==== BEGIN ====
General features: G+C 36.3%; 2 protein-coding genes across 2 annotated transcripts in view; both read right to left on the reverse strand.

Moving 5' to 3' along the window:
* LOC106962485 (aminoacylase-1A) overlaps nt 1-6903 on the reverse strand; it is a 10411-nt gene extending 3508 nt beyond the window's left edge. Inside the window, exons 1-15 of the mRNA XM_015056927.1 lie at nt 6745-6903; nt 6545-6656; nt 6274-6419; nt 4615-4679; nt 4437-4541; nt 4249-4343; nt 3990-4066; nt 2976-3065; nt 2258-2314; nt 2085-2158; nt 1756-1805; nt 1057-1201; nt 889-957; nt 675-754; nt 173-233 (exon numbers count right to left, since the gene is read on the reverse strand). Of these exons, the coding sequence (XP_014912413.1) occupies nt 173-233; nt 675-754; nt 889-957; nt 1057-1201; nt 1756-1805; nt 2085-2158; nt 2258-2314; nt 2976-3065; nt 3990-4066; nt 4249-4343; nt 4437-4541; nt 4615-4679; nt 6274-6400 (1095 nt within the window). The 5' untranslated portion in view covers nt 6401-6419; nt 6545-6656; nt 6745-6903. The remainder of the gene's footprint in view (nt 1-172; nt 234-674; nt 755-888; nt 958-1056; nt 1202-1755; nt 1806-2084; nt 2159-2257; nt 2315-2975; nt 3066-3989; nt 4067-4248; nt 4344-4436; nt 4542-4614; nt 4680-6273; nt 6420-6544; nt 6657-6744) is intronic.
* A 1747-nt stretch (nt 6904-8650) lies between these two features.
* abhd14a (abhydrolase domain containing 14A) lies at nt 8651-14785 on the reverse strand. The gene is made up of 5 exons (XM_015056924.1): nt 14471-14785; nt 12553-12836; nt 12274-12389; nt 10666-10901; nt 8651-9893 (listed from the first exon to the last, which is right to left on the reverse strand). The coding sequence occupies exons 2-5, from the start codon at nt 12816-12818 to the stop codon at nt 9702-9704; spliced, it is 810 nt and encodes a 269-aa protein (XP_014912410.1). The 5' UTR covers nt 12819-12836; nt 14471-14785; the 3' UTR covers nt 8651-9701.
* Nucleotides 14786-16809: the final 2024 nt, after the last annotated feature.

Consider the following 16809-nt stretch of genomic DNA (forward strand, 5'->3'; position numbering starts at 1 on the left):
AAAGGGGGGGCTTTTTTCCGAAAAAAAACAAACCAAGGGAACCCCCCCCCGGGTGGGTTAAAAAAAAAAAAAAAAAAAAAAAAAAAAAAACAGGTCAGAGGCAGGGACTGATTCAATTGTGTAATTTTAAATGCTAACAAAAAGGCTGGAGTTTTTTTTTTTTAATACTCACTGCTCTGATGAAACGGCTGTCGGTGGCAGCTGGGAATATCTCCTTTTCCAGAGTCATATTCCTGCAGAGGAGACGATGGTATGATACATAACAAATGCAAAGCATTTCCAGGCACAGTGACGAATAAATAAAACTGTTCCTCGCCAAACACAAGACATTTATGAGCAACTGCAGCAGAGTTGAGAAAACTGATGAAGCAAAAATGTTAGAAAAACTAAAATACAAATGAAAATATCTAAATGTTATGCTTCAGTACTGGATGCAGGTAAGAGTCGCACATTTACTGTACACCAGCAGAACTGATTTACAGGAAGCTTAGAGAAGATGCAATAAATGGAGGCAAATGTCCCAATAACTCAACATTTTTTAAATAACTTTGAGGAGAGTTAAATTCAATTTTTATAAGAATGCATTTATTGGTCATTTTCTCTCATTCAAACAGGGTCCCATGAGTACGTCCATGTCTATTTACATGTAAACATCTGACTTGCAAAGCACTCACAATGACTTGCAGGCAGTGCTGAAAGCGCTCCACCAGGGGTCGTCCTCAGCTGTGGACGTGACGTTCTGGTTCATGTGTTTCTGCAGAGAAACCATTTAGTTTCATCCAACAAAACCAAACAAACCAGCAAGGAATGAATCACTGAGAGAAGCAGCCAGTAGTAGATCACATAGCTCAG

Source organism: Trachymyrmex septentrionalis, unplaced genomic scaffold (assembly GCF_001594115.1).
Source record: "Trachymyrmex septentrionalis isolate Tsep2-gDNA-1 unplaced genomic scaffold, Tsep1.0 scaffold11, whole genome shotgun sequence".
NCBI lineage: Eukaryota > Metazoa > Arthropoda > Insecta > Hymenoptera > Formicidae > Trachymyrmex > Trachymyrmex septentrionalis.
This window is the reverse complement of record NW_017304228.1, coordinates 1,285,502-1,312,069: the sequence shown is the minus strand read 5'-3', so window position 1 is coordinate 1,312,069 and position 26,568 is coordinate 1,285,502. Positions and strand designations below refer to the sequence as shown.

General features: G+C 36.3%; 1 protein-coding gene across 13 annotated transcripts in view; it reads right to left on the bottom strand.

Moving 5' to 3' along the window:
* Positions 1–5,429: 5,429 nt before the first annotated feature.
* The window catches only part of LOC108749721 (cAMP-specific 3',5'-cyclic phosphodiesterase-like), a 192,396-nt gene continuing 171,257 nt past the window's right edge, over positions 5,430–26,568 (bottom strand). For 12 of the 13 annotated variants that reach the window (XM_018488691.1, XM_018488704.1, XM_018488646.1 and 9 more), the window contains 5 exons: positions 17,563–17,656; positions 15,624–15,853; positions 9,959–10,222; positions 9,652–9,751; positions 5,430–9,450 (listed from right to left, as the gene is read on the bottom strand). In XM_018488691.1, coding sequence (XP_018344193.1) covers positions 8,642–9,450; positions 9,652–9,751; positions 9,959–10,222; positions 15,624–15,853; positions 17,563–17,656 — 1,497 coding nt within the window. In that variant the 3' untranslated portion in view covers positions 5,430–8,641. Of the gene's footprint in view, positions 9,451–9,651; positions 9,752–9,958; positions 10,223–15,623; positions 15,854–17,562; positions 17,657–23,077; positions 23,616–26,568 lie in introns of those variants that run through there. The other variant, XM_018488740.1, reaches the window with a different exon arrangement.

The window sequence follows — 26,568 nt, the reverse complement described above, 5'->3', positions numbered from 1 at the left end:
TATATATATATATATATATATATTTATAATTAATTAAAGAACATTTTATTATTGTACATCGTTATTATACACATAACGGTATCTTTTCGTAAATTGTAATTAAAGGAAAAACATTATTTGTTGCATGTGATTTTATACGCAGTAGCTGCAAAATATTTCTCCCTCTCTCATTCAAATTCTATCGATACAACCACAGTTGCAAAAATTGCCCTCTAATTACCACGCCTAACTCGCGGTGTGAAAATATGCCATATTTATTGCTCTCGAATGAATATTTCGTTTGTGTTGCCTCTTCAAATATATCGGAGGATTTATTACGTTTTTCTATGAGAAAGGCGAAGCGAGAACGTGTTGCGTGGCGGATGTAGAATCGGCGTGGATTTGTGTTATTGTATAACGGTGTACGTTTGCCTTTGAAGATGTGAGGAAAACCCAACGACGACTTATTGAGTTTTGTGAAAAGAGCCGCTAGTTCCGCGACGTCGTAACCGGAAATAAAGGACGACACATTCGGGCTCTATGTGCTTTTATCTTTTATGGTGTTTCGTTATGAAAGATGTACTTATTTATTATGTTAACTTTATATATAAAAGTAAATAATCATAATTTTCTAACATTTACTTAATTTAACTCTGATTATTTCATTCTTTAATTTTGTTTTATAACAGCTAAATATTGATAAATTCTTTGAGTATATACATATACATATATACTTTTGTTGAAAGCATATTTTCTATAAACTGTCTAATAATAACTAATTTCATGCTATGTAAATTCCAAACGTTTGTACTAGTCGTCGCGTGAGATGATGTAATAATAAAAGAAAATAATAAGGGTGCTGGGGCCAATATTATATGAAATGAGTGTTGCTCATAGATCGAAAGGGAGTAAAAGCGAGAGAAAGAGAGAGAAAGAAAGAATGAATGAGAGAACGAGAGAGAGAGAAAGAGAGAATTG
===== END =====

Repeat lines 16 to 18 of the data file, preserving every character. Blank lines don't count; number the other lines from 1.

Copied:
* The window catches only part of LOC108749721 (cAMP-specific 3',5'-cyclic phosphodiesterase-like), a 192,396-nt gene continuing 171,257 nt past the window's right edge, over positions 5,430–26,568 (bottom strand). For 12 of the 13 annotated variants that reach the window (XM_018488691.1, XM_018488704.1, XM_018488646.1 and 9 more), the window contains 5 exons: positions 17,563–17,656; positions 15,624–15,853; positions 9,959–10,222; positions 9,652–9,751; positions 5,430–9,450 (listed from right to left, as the gene is read on the bottom strand). In XM_018488691.1, coding sequence (XP_018344193.1) covers positions 8,642–9,450; positions 9,652–9,751; positions 9,959–10,222; positions 15,624–15,853; positions 17,563–17,656 — 1,497 coding nt within the window. In that variant the 3' untranslated portion in view covers positions 5,430–8,641. Of the gene's footprint in view, positions 9,451–9,651; positions 9,752–9,958; positions 10,223–15,623; positions 15,854–17,562; positions 17,657–23,077; positions 23,616–26,568 lie in introns of those variants that run through there. The other variant, XM_018488740.1, reaches the window with a different exon arrangement.

The window sequence follows — 26,568 nt, the reverse complement described above, 5'->3', positions numbered from 1 at the left end:
TATATATATATATATATATATATTTATAATTAATTAAAGAACATTTTATTATTGTACATCGTTATTATACACATAACGGTATCTTTTCGTAAATTGTAATTAAAGGAAAAACATTATTTGTTGCATGTGATTTTATACGCAGTAGCTGCAAAATATTTCTCCCTCTCTCATTCAAATTCTATCGATACAACCACAGTTGCAAAAATTGCCCTCTAATTACCACGCCTAACTCGCGGTGTGAAAATATGCCATATTTATTGCTCTCGAATGAATATTTCGTTTGTGTTGCCTCTTCAAATATATCGGAGGATTTATTACGTTTTTCTATGAGAAAGGCGAAGCGAGAACGTGTTGCGTGGCGGATGTAGAATCGGCGTGGATTTGTGTTATTGTATAACGGTGTACGTTTGCCTTTGAAGATGTGAGGAAAACCCAACGACGACTTATTGAGTTTTGTGAAAAGAGCCGCTAGTTCCGCGACGTCGTAACCGGAAATAAAGGACGACACATTCGGGCTCTATGTGCTTTTATCTTTTATGGTGTTTCGTTATGAAAGATGTACTTATTTATTATGTTAACTTTATATATAAAAGTAAATAATCATAATTTTCTAACATTTACTTAATTTAACTCTGATTATTTCATTCTTTAATTTTGTTTTATAACAGCTAAATATTGATAAATTCTTTGAGTATATACATATACATATATACTTTTGTTGAAAGCATATTTTCTATAAACTGTCTAATAATAACTAATTTCATGCTATGTAAATTCCAAACGTTTGTACTAGTCGTCGCGTGAGATGATGTAATAATAAAAGAAAATAATAAGGGTGCTGGGGCCAATATTATATGAAATGAGTGTTGCTCATAGATCGAAAGGGAGTAAAAGCGAGAGAAAGAGAGAGAAAGAAAGAATGAATGAGAGAACGAGAGAGAGAGAAAGAGAGAATTG